Writing a Novel Begins after You Answer Four “What” Questions

I have the worst penmanship. Ever since grade school my handwriting has been illegible. As a matter of fact, I’ve never written anything in cursive; instead, I print. These days that’s no longer an issue because I use a computer. How exciting that I can sit in front of my computer and write with the assistance of a keyboard so that someone can actually read what I’ve written!

I’m also not a perfect speller. But no worries there, either, because of the great invention known as “spell-check.” It has never been easier to write. So take advantage of the variety of writing tools at your fingertips and begin thinking about what kind of book you might be interested in I told you I’d give you a behind-the-scenes look at how I wrote Escape through the Wilderness, so here goes… Last summer I was feeling a bit bored. I own a small consulting company and limit my client list so I can focus on other interests like family and writing. One afternoon I was browsing the Internet when I came across an advertisement about writing a book in thirty days.

So I started thinking, if I were to write a book, where would I start? There were four questions I needed to answer before I could even begin:

1. What passion is motivating me to write a book?

2. What audience do I want to reach with my writing?

3. What message(s) or theme(s) do I want to deliver to my readers?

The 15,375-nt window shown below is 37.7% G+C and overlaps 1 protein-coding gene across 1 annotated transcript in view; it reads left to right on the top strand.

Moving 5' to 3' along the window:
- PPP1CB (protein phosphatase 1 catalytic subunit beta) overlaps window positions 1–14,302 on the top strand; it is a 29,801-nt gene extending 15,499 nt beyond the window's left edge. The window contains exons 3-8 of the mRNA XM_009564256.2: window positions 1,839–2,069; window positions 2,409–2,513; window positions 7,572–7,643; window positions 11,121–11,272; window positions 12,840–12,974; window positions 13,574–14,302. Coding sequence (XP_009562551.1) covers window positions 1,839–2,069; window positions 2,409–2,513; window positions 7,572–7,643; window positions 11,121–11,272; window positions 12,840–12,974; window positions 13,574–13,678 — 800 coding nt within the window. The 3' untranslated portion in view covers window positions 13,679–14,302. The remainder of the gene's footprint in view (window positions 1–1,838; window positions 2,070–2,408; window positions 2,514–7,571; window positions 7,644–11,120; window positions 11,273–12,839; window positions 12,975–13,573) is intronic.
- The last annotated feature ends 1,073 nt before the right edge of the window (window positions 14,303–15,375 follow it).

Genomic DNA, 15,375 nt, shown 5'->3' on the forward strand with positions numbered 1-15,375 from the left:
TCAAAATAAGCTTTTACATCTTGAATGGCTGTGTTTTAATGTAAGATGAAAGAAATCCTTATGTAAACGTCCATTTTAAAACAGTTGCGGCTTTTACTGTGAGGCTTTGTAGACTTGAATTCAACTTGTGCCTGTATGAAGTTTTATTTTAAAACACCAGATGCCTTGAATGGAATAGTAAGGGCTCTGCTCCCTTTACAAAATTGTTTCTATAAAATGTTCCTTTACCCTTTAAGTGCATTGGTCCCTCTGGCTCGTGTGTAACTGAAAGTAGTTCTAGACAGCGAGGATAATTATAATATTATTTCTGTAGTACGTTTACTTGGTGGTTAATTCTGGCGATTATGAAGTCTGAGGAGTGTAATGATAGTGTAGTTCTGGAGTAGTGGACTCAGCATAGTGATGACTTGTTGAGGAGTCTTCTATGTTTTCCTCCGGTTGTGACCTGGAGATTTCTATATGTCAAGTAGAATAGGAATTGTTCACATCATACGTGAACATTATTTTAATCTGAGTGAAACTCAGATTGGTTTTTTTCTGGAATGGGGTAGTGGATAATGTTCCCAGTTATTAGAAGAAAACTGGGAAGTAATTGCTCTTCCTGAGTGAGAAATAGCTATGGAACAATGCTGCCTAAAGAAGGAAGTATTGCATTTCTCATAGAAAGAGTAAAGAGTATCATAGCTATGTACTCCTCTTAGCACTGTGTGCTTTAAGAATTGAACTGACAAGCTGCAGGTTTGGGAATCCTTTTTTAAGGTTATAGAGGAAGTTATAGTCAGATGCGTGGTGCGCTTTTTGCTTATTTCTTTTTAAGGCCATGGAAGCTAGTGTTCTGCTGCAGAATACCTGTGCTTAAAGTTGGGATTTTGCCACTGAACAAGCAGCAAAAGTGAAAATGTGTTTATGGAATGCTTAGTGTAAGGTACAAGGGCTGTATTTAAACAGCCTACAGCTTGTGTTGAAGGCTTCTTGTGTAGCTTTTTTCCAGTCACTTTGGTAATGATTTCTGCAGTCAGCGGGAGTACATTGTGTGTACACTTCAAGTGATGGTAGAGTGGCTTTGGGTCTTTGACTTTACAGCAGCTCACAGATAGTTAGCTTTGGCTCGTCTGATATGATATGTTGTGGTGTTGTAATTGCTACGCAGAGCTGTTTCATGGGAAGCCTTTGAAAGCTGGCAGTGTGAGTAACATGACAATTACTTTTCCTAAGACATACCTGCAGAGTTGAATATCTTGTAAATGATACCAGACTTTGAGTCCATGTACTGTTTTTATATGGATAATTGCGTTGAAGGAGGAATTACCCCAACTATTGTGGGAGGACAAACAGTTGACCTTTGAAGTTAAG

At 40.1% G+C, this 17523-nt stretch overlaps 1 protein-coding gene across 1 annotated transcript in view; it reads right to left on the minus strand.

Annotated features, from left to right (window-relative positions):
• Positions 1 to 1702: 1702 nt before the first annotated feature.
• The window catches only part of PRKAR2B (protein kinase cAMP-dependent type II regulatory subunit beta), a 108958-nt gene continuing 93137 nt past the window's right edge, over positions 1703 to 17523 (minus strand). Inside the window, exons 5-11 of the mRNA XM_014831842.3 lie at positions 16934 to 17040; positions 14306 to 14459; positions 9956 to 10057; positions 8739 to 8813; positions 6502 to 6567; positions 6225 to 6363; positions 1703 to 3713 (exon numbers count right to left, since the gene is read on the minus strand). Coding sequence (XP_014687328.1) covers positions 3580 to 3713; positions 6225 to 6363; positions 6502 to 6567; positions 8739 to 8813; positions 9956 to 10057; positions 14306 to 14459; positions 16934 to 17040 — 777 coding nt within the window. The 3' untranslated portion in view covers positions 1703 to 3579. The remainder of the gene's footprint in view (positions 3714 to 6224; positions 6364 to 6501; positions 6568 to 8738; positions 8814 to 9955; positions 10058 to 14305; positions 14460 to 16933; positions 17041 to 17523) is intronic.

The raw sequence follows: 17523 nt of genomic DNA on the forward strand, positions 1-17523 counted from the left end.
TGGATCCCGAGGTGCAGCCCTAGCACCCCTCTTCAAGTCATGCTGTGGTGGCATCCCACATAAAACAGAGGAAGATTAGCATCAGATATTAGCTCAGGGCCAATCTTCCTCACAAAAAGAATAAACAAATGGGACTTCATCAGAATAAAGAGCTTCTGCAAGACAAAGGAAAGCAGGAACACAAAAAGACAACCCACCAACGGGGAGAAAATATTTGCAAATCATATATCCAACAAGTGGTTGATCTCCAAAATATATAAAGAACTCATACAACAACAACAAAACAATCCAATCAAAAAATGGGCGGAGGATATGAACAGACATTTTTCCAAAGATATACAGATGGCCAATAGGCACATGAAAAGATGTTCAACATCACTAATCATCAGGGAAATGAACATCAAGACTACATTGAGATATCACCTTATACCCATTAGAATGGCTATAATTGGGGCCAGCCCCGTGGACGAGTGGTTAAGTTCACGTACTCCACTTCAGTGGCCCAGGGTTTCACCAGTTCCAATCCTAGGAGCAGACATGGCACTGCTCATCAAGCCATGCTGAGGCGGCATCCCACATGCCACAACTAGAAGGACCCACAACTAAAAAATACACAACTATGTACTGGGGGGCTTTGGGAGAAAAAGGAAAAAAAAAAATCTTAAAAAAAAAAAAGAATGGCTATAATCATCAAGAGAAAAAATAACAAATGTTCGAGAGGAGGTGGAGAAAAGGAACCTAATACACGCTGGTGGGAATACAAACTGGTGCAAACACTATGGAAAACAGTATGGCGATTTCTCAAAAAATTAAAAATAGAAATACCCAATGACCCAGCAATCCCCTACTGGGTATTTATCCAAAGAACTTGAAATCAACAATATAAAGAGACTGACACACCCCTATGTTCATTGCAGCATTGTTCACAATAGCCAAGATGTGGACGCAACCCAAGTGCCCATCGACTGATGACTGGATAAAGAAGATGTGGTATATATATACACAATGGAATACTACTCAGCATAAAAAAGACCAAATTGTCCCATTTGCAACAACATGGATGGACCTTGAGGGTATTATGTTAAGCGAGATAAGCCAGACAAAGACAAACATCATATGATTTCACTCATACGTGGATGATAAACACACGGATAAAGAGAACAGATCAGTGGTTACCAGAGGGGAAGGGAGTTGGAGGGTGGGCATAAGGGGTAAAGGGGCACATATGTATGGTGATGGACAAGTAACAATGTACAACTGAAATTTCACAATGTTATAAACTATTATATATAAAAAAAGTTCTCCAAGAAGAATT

4. How do I want this book to make a difference in the life of the reader?

Now let’s take each of these “what” questions and I’ll tell you how I answered them before I wrote, Escape through the Wilderness.

1. What passion motivated me to write this book? My passion was to inspire, encourage, and entertain young readers. I wanted to write a book that was fun and would positively impact those that took the time to read it.

2. What audience did I want to reach with my writing? My goal was to target an audience of 10-16-year-old male and female readers who like adventure books. My secondary target was males and females of all ages who like thrilling adventure stories.

3. What messages or themes did I want to deliver to my readers? My primary message was, “What you believe and how you live can have an inspirational and profound impact on those around you.” My secondary message highlighted, “Friends can work together to overcome obstacles and adversity.”

4. What difference would my writing make in the lives of those that read my book? I wanted to encourage young readers to consider the importance of making wise choices regarding their friendships, persevere during times of adversity, and understand the value of being a person of faith.

Well, that’s it for now. Consider taking time to answer the four questions I’ve discussed above. Remember, there are no “wrong” answers, just your initial thoughts on the subject. The answers you generate on your first pass are not locked in forever. Over time they will probably change and become more focused and refined, which is expected until you hone in on exactly what you want to accomplish.

Until we meet again, remember that the initial work of answering the four questions above is an important step on your way to writing your first novel.

1. Do you believe most authors write to become famous, or to convey important ideas their readers want or need to hear?

2. How would you answer that question for yourself? Why do you want to write?

Next time, we’ll highlight the importance of developing a timeline for your story.